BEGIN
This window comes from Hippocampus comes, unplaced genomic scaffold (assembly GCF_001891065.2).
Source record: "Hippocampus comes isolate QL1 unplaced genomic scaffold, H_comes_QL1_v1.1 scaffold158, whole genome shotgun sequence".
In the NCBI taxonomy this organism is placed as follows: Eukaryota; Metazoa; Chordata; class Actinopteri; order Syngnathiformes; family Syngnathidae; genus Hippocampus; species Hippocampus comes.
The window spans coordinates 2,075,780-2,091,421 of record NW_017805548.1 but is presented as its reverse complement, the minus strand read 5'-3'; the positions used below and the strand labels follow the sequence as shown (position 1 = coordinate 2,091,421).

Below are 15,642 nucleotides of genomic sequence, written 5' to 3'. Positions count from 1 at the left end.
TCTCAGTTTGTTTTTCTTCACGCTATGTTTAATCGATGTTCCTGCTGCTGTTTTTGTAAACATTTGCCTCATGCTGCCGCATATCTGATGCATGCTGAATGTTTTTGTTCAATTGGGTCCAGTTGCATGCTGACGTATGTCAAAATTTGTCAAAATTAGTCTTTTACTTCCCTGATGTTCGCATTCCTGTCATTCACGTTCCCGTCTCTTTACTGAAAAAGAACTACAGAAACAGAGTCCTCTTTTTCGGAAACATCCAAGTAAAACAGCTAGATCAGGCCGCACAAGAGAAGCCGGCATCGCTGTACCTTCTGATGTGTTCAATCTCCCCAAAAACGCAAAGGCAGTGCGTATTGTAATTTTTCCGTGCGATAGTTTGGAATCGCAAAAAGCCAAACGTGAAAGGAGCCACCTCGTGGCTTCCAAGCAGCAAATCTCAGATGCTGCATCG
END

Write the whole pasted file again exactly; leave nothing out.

This window comes from Hippocampus comes, unplaced genomic scaffold (assembly GCF_001891065.2).
Source record: "Hippocampus comes isolate QL1 unplaced genomic scaffold, H_comes_QL1_v1.1 scaffold158, whole genome shotgun sequence".
In the NCBI taxonomy this organism is placed as follows: Eukaryota; Metazoa; Chordata; class Actinopteri; order Syngnathiformes; family Syngnathidae; genus Hippocampus; species Hippocampus comes.
The window spans coordinates 2,075,780-2,091,421 of record NW_017805548.1 but is presented as its reverse complement, the minus strand read 5'-3'; the positions used below and the strand labels follow the sequence as shown (position 1 = coordinate 2,091,421).

Below are 15,642 nucleotides of genomic sequence, written 5' to 3'. Positions count from 1 at the left end.
TCTCAGTTTGTTTTTCTTCACGCTATGTTTAATCGATGTTCCTGCTGCTGTTTTTGTAAACATTTGCCTCATGCTGCCGCATATCTGATGCATGCTGAATGTTTTTGTTCAATTGGGTCCAGTTGCATGCTGACGTATGTCAAAATTTGTCAAAATTAGTCTTTTACTTCCCTGATGTTCGCATTCCTGTCATTCACGTTCCCGTCTCTTTACTGAAAAAGAACTACAGAAACAGAGTCCTCTTTTTCGGAAACATCCAAGTAAAACAGCTAGATCAGGCCGCACAAGAGAAGCCGGCATCGCTGTACCTTCTGATGTGTTCAATCTCCCCAAAAACGCAAAGGCAGTGCGTATTGTAATTTTTCCGTGCGATAGTTTGGAATCGCAAAAAGCCAAACGTGAAAGGAGCCACCTCGTGGCTTCCAAGCAGCAAATCTCAGATGCTGCATCG